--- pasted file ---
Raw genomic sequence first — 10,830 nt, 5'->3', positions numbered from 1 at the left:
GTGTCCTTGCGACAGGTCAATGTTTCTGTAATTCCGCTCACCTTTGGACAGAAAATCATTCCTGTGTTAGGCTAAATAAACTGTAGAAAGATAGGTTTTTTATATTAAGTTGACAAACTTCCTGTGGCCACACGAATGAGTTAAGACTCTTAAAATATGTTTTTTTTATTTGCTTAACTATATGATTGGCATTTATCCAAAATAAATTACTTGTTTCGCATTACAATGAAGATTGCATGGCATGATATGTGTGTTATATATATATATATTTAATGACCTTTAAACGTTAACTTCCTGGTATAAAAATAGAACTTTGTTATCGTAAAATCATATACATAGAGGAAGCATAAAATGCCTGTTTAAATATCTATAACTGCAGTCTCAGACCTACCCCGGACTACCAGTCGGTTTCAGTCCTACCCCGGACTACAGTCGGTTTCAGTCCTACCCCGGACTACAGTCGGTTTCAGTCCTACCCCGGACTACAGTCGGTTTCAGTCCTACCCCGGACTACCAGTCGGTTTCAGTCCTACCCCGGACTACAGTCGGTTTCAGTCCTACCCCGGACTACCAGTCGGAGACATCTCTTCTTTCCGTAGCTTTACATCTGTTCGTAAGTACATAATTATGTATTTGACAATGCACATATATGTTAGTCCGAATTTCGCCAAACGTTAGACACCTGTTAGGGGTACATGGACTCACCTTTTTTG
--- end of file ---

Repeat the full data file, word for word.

Raw genomic sequence first — 10,830 nt, 5'->3', positions numbered from 1 at the left:
GTGTCCTTGCGACAGGTCAATGTTTCTGTAATTCCGCTCACCTTTGGACAGAAAATCATTCCTGTGTTAGGCTAAATAAACTGTAGAAAGATAGGTTTTTTATATTAAGTTGACAAACTTCCTGTGGCCACACGAATGAGTTAAGACTCTTAAAATATGTTTTTTTTATTTGCTTAACTATATGATTGGCATTTATCCAAAATAAATTACTTGTTTCGCATTACAATGAAGATTGCATGGCATGATATGTGTGTTATATATATATATATTTAATGACCTTTAAACGTTAACTTCCTGGTATAAAAATAGAACTTTGTTATCGTAAAATCATATACATAGAGGAAGCATAAAATGCCTGTTTAAATATCTATAACTGCAGTCTCAGACCTACCCCGGACTACCAGTCGGTTTCAGTCCTACCCCGGACTACAGTCGGTTTCAGTCCTACCCCGGACTACAGTCGGTTTCAGTCCTACCCCGGACTACAGTCGGTTTCAGTCCTACCCCGGACTACCAGTCGGTTTCAGTCCTACCCCGGACTACAGTCGGTTTCAGTCCTACCCCGGACTACCAGTCGGAGACATCTCTTCTTTCCGTAGCTTTACATCTGTTCGTAAGTACATAATTATGTATTTGACAATGCACATATATGTTAGTCCGAATTTCGCCAAACGTTAGACACCTGTTAGGGGTACATGGACTCACCTTTTTTG